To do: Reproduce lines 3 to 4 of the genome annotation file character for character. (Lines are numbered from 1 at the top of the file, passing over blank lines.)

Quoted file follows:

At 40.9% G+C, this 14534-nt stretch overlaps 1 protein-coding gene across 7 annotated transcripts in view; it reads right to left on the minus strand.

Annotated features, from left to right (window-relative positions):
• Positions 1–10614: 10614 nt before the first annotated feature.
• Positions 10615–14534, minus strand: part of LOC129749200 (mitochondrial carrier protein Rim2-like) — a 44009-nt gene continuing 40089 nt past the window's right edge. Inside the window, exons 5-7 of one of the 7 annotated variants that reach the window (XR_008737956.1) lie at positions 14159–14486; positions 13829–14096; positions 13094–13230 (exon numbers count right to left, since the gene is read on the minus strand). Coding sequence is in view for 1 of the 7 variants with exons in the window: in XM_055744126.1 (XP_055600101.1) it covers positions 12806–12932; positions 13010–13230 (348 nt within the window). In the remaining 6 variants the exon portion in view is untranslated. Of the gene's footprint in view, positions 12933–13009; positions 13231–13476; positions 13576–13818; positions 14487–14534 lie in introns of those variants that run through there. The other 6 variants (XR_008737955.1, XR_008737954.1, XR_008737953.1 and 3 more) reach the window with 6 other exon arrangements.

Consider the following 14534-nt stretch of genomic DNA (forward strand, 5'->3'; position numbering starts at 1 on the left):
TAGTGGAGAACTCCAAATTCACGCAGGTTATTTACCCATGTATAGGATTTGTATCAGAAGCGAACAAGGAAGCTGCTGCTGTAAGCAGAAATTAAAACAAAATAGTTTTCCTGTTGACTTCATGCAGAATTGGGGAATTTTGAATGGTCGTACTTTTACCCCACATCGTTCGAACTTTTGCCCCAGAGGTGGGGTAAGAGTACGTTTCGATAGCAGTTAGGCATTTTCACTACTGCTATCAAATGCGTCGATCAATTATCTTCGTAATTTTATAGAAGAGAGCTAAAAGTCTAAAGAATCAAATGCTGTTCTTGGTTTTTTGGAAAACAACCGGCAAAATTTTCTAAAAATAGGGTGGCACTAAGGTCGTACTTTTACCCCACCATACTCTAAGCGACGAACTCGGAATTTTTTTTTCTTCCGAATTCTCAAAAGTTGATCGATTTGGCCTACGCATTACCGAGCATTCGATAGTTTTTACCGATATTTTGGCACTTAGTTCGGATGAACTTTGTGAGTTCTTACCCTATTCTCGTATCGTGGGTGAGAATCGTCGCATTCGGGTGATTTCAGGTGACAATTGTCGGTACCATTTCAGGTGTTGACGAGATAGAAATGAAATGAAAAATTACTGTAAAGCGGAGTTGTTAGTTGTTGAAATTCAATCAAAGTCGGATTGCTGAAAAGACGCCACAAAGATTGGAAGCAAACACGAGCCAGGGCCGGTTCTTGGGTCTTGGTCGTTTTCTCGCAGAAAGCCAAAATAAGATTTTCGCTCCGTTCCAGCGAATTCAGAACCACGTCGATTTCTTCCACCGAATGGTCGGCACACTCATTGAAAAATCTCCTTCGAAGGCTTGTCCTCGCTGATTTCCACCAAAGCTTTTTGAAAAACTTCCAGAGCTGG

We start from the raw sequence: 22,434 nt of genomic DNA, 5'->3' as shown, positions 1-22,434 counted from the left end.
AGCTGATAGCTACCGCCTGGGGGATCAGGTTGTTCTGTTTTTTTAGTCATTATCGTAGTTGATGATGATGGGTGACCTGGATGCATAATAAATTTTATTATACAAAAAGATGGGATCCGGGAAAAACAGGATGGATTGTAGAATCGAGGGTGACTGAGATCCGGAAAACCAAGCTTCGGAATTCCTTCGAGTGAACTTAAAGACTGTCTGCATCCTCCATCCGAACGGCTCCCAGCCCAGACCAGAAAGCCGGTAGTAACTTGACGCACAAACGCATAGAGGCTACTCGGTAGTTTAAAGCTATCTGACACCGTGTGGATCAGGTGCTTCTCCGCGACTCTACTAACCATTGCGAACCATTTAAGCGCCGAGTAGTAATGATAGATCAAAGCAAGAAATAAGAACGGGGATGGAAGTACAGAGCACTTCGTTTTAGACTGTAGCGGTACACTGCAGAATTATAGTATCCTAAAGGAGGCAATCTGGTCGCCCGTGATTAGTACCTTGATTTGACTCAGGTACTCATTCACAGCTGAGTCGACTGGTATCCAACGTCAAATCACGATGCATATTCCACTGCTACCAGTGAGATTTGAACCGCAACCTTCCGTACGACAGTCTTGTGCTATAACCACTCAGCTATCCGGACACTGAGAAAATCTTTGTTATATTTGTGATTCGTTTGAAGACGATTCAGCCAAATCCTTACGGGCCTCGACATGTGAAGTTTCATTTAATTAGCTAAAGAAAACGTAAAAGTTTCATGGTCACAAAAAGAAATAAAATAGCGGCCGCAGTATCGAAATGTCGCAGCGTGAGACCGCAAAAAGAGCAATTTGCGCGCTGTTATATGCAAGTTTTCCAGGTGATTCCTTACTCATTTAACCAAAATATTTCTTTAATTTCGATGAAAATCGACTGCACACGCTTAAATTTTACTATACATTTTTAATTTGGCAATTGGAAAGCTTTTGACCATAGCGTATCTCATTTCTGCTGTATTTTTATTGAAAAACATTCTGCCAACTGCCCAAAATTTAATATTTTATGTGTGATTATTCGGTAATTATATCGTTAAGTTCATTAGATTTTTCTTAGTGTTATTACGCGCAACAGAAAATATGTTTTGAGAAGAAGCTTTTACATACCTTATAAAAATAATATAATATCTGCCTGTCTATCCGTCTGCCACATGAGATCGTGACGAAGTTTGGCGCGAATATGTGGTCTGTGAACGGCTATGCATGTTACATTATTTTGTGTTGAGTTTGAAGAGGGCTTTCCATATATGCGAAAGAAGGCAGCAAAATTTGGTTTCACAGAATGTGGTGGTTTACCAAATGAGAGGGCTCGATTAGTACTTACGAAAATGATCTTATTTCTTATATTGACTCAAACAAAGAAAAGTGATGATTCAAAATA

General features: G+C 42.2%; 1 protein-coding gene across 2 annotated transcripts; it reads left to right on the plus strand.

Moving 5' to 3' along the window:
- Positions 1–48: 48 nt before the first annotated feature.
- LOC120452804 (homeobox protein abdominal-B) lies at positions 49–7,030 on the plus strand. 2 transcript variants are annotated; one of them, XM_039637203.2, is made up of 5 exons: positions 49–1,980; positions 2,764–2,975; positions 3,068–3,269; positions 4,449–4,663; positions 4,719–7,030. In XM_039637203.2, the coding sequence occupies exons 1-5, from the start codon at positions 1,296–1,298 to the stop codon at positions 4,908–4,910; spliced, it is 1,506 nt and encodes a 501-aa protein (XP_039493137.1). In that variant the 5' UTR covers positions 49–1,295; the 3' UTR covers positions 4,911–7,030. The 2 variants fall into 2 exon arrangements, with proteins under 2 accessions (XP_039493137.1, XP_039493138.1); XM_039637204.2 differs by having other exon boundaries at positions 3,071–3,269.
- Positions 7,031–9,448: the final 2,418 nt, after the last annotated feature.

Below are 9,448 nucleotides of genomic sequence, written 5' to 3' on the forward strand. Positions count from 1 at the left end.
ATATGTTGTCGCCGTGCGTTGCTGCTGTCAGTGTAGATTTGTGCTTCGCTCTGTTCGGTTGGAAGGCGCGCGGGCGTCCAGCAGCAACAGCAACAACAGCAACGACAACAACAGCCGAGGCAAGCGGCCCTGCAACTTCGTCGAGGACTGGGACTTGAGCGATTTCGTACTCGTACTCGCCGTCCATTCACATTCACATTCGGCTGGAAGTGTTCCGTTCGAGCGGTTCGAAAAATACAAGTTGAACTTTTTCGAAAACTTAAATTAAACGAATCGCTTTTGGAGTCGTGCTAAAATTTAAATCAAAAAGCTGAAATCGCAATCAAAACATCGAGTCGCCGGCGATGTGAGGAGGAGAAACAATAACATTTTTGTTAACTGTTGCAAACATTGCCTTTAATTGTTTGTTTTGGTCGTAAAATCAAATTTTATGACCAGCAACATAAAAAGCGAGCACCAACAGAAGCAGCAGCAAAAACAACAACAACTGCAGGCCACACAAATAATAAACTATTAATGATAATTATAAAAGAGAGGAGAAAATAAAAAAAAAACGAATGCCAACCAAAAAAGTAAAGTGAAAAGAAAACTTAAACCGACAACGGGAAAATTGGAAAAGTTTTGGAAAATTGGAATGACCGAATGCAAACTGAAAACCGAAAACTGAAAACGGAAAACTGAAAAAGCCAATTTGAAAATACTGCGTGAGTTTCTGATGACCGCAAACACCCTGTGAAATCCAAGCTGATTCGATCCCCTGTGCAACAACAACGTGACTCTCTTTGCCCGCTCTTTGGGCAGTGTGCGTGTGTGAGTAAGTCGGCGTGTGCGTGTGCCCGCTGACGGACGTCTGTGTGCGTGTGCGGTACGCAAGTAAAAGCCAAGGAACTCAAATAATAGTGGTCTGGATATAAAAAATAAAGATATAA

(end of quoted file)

• Positions 1–10614: 10614 nt before the first annotated feature.
• Positions 10615–14534, minus strand: part of LOC129749200 (mitochondrial carrier protein Rim2-like) — a 44009-nt gene continuing 40089 nt past the window's right edge. Inside the window, exons 5-7 of one of the 7 annotated variants that reach the window (XR_008737956.1) lie at positions 14159–14486; positions 13829–14096; positions 13094–13230 (exon numbers count right to left, since the gene is read on the minus strand). Coding sequence is in view for 1 of the 7 variants with exons in the window: in XM_055744126.1 (XP_055600101.1) it covers positions 12806–12932; positions 13010–13230 (348 nt within the window). In the remaining 6 variants the exon portion in view is untranslated. Of the gene's footprint in view, positions 12933–13009; positions 13231–13476; positions 13576–13818; positions 14487–14534 lie in introns of those variants that run through there. The other 6 variants (XR_008737955.1, XR_008737954.1, XR_008737953.1 and 3 more) reach the window with 6 other exon arrangements.